African-American efforts to assert equal rights led to a white backlash
Returning soldiers demanded equality, based on service
Job opportunities had led to the Great Migration to northern industrial cities

After the war, job competition and latent racial prejudices in the North led to a series of race riots and violence against African-Americans, both in the rural South and industrial North, e.g., Chicago, St. Louis, Tulsa
Unionized white workers resented black strike-breakers, once industry began to roll back wartime wage gains

Gains made by labor during WWI were rolled back during this period
1919 saw the largest number of strikes in the nation's history, as employers rolled back wage increases and tried to kill unions
The entire Boston Police force was fired by Gov. Calvin Coolidge when they went on strike
The public sided with Coolidge and the Republicans nominated him for VP in 1920
The Supreme Court also sided against labor
ruled strikes to be an illegal restraint of trade (Coronado v United Mine Workers, 1925)
struck down federal legislation regulating child labor
voided the minimum wage for women
Union membership fell from 5.1 million to 3.6 million
Bottom Line: Organized labor gains of the Progressive Era were rolled back
The Red Scare
The Palmer Raids
Sacco and Vanzetti
Rural, native-born WASP America v.
Increasingly Diverse Urban America
Anti-immigrant prejudice, anti-German prejudice, and patriotic fervor (Prohibition was pitched as a way to preserve grains for the boys fighting "Over There") all combined to finally achieve the moral Progressive's dream of temperance - the era of alcohol prohibition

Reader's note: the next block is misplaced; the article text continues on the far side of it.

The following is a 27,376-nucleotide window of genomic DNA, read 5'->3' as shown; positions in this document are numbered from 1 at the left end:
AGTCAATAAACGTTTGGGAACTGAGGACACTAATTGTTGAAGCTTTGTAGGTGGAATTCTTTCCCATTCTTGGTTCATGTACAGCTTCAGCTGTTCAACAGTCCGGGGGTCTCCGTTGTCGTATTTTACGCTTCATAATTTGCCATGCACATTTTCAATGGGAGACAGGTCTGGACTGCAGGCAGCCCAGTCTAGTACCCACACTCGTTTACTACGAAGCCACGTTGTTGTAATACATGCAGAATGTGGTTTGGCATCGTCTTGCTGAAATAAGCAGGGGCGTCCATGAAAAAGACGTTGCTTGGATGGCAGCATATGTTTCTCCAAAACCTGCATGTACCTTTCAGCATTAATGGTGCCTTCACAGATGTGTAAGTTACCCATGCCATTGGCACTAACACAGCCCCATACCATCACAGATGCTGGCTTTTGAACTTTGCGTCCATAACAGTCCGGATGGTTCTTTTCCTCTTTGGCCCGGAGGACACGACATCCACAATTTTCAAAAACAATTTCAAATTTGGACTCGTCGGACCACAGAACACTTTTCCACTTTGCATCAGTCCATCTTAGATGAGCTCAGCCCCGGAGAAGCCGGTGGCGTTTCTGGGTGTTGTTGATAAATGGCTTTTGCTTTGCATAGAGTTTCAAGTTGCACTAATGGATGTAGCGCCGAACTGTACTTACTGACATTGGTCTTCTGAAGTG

"a victory for health, morals, and Christian values"
the experiment failed, as crime syndicates grew rich providing illegal alcohol to Americans who flouted the law in droves
Nativism and Immigration Restriction
Nativism, Racism, and the Resurgence of the Ku Klux Klan
African Nationalism: The Garvey Movement
In a rebuke to progressive and fundamentalist moralism, authors and playwrights like
Eugene O'Neill
explored the dark side of the human psyche, depicting characters driven by raw, ungovernable sexual impulses.
Sinclair Lewis
was a savage critic of conformity and what he viewed as the hypocrisy of small-town and rural life. He was the 1st American to receive the Nobel Prize for literature for such novels as
Babbitt
and
Elmer Gantry
.


I am the darker brother.
They send me to eat in the kitchen
When company comes,
But I laugh,
And eat well,
And grow strong.

Tomorrow,
I’ll be at the table
When company comes.
Nobody’ll dare
Say to me,
“Eat in the kitchen,"
Then.

Besides,
They’ll see how beautiful I am
And be ashamed—

I, too, am America.
African-American poets, like
Langston Hughes
, and authors, like
Zora Neale Hurston
, expressed confidence and pride in the African-American experience
The Postwar Economy
Brief video clip of Rudolph Valentino
Brief video clip of flapper icon Clara Bow
Brief video clip of Charles Lindberg